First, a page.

Australian and New Zealand American Studies Association
Place of publication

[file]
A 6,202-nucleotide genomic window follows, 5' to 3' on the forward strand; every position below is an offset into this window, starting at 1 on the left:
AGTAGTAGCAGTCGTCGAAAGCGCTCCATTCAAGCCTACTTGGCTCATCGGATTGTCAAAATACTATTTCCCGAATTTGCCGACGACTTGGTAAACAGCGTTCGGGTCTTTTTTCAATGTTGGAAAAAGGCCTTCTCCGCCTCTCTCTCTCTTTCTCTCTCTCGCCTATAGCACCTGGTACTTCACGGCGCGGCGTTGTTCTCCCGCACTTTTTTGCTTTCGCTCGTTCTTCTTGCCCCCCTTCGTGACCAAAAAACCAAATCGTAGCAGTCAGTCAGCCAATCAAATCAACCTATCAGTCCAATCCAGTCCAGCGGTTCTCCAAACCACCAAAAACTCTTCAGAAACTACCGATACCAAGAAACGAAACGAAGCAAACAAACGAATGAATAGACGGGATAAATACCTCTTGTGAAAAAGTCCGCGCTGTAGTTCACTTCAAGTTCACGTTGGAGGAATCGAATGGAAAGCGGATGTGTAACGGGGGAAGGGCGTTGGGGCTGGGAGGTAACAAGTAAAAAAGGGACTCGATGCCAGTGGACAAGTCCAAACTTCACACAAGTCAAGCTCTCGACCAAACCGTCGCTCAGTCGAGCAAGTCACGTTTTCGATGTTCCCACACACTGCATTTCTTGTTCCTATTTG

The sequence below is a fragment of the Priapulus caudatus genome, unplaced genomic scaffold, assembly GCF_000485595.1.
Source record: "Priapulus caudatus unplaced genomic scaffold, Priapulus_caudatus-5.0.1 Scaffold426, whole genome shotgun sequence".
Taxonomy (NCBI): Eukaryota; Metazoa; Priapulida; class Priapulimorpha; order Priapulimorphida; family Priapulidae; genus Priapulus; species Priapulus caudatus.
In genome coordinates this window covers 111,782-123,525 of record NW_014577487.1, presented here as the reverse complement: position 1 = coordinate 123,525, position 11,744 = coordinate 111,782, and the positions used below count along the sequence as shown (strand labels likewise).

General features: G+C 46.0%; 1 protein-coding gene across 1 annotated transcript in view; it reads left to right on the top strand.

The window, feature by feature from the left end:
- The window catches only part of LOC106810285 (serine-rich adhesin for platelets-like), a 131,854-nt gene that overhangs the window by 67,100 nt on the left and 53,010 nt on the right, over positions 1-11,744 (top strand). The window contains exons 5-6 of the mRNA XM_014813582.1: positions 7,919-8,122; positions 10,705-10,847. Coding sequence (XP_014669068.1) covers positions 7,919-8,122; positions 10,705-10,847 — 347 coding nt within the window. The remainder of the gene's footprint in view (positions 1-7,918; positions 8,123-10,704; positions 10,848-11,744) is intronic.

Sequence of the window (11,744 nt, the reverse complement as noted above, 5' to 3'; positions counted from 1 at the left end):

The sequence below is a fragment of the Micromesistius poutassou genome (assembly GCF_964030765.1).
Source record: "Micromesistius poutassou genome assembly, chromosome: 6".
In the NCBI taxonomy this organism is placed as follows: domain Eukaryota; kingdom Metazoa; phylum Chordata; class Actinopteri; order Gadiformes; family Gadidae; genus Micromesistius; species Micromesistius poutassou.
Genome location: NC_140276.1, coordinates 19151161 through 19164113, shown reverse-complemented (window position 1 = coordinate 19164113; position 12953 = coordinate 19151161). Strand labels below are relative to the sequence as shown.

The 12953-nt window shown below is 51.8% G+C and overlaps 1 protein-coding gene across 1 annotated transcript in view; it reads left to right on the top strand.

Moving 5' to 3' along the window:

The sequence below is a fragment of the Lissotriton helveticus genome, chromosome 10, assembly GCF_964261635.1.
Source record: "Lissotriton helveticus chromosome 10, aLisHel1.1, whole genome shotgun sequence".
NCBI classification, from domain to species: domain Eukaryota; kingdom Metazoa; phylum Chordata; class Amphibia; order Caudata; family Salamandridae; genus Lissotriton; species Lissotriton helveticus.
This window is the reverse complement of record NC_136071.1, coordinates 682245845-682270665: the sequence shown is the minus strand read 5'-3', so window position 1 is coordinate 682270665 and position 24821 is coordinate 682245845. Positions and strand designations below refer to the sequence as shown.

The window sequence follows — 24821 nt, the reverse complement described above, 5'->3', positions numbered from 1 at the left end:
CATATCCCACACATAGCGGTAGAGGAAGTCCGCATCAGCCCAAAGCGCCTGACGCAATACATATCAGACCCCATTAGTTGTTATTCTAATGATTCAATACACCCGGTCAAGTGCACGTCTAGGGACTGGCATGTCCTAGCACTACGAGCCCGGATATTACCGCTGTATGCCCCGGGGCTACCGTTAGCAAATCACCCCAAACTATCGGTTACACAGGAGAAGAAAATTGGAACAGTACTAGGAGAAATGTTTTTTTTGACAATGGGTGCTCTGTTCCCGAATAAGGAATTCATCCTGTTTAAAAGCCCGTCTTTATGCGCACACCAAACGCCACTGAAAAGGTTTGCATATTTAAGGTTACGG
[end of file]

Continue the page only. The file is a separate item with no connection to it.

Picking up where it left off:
The documentary form commonly referred to as rockumentary has become, since its inception in the early 1960s, a staple of American direct cinema. In keeping with its associations with observational direct cinema, rockumentary emphasizes showing over telling; that is, rockumentary privileges the visual capacities of documentary over patterns of exposition. While the ‘documentary display’ of rockumentary is comparable to certain features of the early ‘cinema of attractions’ it exceeds such features in its focus on performance. Typically, an emphasis within documentary theory on unmediated and unreconstructed access to the real as the basis of documentary film has not admitted a place for notions of performance before the camera. Rockumentary, with its relentless foregrounding of the performing body and the performance of musicians, revises this understanding. This essay examines rockumentary within the context of direct cinema as a mode centred on a documentary performative display as it operates within selected works from the 1960s to the present. The film theorist Brian Winston has claimed that ‘[d]irect cinema made the rock performance/tour movie into the most popular and commercially viable documentary form thus far.’ The inverse of this assessment may be closer to the mark: the rockumentary turned direct cinema into a commercially and widely available form, one which the rockumentary has at times returned to and superseded in its scopic attention to performative display.